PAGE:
Six Sigma is the new rallying cry for quality improvement in the process industry. For example, Dow aims to generate an extra $1.5 billion per year in profits after training 50,000 of their employees on the methods of Six Sigma.3 Statistical tools play a key role in achieving savings of this magnitude. In fact, sigma is a Greek letter that statisticians use as a symbol for standard deviationÂ â€“ a measure of variability. If a manufacturer achieves a Six Sigma buffer from its nearest specification, they will experience only 3.4 off-grades per million lots. This translates to better than 99.99966 percentÂ of product being in specification. To illustrate what this level of performance entails, imagine playing 100 rounds of golf a year with two putts per hole being the norm (par): At Six Sigma you’d make a three-putt (bogey) only every 163 years! Even Tiger Woods would be envious of this level of quality.

Of all the statistical tools employed within Six Sigma, design of experiments (DOE) offers the most power for making breakthroughs. Via an inspirational case study, this article demonstrates how DOE can be applied to development of a formulation and its manufacture to achieve optimal performance with minimum variability, thus meeting the objectives of Six Sigma programs. Armed with knowledge gained from this article and the example as a template, chemists and engineers from any of the process industries (pharmaceutical, food, chemical, etc.) can apply these same methods to their systems and accomplish similar breakthrough improvements.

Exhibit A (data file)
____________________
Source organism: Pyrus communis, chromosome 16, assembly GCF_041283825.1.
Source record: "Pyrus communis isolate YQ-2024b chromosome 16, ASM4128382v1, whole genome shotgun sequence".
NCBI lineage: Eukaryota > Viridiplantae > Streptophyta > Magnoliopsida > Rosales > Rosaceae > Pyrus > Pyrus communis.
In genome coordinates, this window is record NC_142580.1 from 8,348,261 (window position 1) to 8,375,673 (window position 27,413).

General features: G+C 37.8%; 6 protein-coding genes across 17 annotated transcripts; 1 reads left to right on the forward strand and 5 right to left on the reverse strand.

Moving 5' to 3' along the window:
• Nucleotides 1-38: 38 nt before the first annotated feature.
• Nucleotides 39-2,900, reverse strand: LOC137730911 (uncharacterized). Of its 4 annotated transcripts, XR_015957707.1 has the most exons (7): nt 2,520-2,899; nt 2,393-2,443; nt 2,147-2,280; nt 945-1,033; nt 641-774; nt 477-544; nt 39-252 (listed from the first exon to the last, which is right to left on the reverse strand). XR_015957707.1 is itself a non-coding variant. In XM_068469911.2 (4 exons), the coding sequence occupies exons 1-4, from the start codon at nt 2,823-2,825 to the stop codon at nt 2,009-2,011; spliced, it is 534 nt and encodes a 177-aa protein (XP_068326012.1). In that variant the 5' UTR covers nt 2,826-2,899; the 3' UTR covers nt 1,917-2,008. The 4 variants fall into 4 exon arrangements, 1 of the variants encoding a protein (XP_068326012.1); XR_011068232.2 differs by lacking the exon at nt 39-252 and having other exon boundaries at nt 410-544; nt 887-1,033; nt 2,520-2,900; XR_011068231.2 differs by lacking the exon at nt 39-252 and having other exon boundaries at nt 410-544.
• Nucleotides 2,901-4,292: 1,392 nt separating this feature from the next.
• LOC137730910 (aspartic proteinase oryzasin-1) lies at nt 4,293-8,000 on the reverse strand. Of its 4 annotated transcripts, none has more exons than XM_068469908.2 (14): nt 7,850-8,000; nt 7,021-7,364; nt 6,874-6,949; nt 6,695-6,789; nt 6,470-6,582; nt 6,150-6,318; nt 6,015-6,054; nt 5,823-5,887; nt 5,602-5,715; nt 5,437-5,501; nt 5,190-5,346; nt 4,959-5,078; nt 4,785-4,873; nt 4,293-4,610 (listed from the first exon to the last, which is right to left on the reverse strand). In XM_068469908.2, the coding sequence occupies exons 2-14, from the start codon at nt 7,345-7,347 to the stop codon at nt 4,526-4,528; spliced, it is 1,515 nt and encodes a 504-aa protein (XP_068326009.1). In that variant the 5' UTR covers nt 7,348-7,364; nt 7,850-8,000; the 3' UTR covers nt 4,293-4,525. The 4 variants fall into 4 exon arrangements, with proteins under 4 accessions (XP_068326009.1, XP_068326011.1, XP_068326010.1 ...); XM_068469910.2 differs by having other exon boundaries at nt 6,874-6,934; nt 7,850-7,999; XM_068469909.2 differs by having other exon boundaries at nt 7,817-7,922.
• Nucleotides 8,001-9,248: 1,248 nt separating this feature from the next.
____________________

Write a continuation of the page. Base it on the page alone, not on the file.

**Minimizing Propagation of Error (POE) from Varying Inputs**

After earning his PhD in chemistry and taking a job at a chemical company, a colleague of ours got assigned to an operator for an orientation to the real-world of production. As the operator watched with much amusement and disgust, the chemist carefully weighed out materials with a small scoop. The operator pushed the PhD chemist aside, grabbed a sack of chemicals and tossed it into the reactor. “You’re not in the laboratory anymore,” he said, “This is how we do things in manufacturing.”

Hopefully the operators of your formulation process will be more exacting when adding ingredients. However, at the very least, you can expect some variation due to inherent limitations in equipment. How will these variations affect product quality and process efficiency? Can you do anything to make your system more robust to variations in component levels and process settings? The answers to these very important questions can be supplied via an advanced form of DOE called response surface methods (RSM). This statistical tool produces maps of product and product performance, similar to topographical displays of elevation, as a function of the input variables that you (or your clients) control. The objective of Six Sigma is to find the flats â€“ the high plateaus of product quality and process efficiency that do not get affected much by variations in component levels or factor settings. You can find these desirable operating regions visually, by looking over the 3D renderings of response surfaces, or more precisely via a mathematical procedure called POE.